Law evolves to accommodate change—this is axiomatic in most academic legal traditions. But in the era of the administrative state, with congressional gridlock and a judiciary hesitant to address policy questions, evolution of statutory law has become much more difficult. This leads to pent up demand for change in legal regimes. If the legislature and the courts cannot provide an outlet for this pressure, where does it go? How does the law continue to change? Although other scholars have looked to agencies as engines of legal change, we lack a theoretical framework to understand how that change happens. I argue that an evolutionary framework provides an informative framework for understanding administrative legal change.
I provide three case studies that demonstrate the administrative evolution of the Endangered Species Act. In spite of tremendous advances in conservation, fundamental changes in scientists’ understanding of human impacts on the natural world, and increasingly strident clashes over private property rights and endangered species, the Act has remained largely unchanged for the last thirty-five years. In a functioning legislative system, the Act would have been amended to accommodate many of these changes. Instead, the case studies show a mechanism of legal change through agency action analogous to the mechanisms underlying biological evolution.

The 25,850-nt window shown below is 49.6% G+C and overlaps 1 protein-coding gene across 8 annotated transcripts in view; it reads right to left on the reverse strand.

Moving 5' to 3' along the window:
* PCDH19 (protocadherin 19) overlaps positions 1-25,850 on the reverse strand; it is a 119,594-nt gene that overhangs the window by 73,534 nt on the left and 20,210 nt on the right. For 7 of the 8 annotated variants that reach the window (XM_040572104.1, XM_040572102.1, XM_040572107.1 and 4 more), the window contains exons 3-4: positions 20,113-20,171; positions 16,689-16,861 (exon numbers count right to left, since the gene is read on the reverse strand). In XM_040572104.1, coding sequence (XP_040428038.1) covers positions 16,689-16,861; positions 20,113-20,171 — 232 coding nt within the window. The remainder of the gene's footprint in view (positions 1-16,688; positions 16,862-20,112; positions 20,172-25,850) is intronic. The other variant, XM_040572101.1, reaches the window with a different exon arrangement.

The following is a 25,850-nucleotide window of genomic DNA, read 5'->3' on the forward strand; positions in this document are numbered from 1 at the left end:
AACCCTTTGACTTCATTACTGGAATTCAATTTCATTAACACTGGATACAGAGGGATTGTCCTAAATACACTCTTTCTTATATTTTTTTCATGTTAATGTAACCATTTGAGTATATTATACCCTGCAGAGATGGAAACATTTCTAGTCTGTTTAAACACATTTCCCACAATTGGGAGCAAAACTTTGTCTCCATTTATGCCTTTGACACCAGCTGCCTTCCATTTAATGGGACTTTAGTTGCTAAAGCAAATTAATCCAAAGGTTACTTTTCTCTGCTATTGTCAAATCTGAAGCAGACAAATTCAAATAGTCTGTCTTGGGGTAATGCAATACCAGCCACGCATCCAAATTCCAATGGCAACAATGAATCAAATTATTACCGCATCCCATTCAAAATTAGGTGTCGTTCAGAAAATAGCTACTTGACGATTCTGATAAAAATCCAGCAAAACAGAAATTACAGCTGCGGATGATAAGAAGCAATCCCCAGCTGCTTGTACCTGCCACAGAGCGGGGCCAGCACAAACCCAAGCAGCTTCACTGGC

Other commentators have argued the administrative state stymies evolution of the law, but this research contradicts that view. Applying an evolutionary framework to administrative actions creates a new theory of administrative evolution of the law, placing administrative analysis within the long tradition of evolutionary approaches to legal change used by commentators from Aristotle to Holmes. In contrast to traditional normative theories of administrative law, an evolutionary approach focuses on how change progresses over time. This theory of administrative evolution of the law also casts new light on a host of normative questions, from the role of judicial review to improvements in agency decision-making. Considering administrative actions within the broader context of the legal evolution promises a fruitful new approach to analyzing administrative law.
Karrigan S. Bork,
An Evolutionary Theory of Administrative Law,
SMU L. Rev.